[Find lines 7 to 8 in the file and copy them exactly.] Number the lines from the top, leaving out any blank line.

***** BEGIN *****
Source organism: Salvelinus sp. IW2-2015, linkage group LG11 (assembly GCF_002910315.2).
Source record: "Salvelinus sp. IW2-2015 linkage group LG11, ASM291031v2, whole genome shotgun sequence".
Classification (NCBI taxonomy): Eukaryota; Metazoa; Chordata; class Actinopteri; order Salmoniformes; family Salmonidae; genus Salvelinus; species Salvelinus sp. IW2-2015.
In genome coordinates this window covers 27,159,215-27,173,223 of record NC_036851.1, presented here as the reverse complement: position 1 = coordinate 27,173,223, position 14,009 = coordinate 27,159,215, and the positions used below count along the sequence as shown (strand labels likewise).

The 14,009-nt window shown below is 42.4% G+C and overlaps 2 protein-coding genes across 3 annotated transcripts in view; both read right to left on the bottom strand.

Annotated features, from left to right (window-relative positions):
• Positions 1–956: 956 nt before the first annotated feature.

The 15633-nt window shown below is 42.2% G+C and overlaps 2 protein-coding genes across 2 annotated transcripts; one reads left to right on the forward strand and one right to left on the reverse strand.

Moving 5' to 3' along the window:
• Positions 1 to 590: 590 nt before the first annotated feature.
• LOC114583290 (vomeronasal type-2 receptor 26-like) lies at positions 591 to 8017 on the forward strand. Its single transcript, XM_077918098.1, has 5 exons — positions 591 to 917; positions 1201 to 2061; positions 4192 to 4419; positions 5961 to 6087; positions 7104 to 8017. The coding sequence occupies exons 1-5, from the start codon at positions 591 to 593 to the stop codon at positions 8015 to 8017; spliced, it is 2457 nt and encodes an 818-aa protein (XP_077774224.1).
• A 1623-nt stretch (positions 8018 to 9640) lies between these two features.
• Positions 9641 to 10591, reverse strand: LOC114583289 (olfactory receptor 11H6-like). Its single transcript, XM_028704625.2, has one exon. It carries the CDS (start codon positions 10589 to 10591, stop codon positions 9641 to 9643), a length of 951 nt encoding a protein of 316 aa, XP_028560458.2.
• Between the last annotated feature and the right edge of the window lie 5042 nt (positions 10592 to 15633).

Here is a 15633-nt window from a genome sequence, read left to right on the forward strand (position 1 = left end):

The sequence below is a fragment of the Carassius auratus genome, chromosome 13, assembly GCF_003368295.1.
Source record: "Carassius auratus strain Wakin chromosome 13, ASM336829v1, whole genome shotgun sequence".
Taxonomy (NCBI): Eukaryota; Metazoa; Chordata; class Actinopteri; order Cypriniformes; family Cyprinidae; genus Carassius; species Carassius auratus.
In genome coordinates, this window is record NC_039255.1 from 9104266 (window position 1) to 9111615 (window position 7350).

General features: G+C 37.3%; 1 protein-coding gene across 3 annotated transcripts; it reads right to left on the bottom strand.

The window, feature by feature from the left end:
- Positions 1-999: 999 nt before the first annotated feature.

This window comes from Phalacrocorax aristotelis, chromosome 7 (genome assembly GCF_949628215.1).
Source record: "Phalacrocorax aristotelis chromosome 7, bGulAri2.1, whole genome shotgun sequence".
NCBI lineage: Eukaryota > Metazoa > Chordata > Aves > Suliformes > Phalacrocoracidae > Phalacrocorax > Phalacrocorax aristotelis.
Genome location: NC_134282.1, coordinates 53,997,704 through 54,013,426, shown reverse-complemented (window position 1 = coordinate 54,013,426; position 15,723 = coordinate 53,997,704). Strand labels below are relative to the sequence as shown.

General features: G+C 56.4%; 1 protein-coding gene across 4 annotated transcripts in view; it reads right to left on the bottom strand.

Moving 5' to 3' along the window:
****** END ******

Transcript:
• Positions 1–956: 956 nt before the first annotated feature.

The 15633-nt window shown below is 42.2% G+C and overlaps 2 protein-coding genes across 2 annotated transcripts; one reads left to right on the forward strand and one right to left on the reverse strand.